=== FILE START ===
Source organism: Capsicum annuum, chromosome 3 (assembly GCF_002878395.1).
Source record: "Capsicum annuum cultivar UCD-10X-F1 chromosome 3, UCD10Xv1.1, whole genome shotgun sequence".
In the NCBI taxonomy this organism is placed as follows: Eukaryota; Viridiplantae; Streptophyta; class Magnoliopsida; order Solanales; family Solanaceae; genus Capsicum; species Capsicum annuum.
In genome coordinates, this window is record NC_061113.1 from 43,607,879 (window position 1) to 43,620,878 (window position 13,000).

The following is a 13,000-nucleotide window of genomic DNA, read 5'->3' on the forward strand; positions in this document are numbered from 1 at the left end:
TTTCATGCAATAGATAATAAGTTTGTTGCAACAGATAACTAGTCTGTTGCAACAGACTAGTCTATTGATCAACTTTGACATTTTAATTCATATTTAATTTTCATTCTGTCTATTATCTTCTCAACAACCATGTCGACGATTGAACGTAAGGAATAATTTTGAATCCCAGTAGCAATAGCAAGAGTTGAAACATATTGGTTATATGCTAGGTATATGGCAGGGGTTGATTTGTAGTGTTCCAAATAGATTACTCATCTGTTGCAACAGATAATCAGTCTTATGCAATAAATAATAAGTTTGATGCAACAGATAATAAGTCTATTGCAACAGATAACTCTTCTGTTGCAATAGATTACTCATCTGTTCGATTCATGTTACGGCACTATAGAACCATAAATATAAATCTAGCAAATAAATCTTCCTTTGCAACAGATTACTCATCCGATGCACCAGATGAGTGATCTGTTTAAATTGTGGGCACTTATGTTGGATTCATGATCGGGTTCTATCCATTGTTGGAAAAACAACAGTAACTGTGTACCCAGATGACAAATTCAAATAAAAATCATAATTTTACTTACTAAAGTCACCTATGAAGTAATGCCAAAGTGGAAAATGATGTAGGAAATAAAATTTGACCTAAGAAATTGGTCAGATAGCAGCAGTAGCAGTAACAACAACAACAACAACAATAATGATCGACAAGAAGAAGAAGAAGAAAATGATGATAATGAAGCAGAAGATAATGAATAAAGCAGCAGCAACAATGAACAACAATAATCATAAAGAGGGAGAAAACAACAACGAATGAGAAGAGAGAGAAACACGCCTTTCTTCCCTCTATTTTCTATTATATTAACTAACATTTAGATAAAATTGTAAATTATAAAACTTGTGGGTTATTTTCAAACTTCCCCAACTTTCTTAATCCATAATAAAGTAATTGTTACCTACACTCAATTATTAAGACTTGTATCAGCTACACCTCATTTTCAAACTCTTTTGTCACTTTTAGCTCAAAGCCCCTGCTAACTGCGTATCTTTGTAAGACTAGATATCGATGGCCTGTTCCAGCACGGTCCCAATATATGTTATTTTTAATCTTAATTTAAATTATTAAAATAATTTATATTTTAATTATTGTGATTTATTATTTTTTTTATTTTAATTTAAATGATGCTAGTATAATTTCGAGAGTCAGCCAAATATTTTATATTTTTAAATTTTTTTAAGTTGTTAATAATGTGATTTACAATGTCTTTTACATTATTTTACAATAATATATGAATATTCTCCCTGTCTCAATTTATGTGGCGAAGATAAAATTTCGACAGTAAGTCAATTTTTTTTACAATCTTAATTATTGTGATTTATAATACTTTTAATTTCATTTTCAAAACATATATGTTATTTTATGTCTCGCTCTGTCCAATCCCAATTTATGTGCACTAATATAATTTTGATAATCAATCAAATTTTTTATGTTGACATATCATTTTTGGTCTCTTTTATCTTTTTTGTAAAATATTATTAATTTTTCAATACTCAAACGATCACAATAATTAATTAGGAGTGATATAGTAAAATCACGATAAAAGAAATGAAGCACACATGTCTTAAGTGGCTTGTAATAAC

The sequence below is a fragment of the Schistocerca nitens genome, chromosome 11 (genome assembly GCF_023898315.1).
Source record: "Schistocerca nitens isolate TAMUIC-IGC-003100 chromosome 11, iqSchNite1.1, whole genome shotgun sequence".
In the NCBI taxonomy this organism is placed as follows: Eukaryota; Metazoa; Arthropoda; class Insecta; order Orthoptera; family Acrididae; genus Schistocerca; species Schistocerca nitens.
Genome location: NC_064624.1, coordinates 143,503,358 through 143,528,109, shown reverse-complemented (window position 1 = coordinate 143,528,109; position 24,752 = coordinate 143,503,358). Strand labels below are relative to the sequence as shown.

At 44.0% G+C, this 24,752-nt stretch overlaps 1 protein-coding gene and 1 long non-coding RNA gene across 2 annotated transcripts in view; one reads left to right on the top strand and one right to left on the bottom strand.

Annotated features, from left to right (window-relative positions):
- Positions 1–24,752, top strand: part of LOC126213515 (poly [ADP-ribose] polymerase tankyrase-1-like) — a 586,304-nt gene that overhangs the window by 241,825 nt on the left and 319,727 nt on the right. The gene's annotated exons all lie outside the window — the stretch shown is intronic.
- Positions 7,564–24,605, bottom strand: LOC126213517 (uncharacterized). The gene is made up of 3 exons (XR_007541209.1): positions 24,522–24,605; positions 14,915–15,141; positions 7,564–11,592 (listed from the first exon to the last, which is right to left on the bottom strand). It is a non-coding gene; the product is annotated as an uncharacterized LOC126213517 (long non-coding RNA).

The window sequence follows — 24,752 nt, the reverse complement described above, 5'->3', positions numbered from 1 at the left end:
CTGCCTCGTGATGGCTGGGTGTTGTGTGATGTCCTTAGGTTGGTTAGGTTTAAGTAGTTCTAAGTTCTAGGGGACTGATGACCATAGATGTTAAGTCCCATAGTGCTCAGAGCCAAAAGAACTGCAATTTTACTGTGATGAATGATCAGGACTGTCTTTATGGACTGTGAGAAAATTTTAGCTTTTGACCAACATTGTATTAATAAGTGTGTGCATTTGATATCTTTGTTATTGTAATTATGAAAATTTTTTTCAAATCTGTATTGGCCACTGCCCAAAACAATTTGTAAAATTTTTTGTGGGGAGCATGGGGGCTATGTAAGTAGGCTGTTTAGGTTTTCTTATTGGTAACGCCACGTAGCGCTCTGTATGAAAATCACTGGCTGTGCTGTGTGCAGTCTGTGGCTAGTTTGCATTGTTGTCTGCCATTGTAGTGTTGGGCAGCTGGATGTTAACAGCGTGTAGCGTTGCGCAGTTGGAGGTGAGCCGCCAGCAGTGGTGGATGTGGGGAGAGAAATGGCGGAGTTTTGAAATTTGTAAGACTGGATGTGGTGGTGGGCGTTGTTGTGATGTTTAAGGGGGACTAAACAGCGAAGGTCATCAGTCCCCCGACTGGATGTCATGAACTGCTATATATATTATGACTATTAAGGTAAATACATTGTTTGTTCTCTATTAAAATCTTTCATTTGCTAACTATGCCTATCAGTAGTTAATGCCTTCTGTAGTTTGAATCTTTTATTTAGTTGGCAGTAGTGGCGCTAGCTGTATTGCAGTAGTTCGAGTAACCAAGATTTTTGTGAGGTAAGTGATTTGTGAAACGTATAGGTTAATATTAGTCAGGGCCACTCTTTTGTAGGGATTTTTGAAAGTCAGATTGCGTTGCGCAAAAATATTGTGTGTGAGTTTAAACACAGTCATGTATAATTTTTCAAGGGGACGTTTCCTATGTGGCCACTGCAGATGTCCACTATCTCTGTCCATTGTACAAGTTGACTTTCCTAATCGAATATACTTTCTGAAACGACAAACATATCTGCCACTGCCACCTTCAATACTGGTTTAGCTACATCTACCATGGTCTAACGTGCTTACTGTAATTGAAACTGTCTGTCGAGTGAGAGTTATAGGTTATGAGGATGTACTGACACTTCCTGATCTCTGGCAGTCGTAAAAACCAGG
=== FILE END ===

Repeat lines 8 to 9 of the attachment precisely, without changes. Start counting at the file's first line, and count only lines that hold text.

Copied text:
Source record: "Schistocerca nitens isolate TAMUIC-IGC-003100 chromosome 11, iqSchNite1.1, whole genome shotgun sequence".
In the NCBI taxonomy this organism is placed as follows: Eukaryota; Metazoa; Arthropoda; class Insecta; order Orthoptera; family Acrididae; genus Schistocerca; species Schistocerca nitens.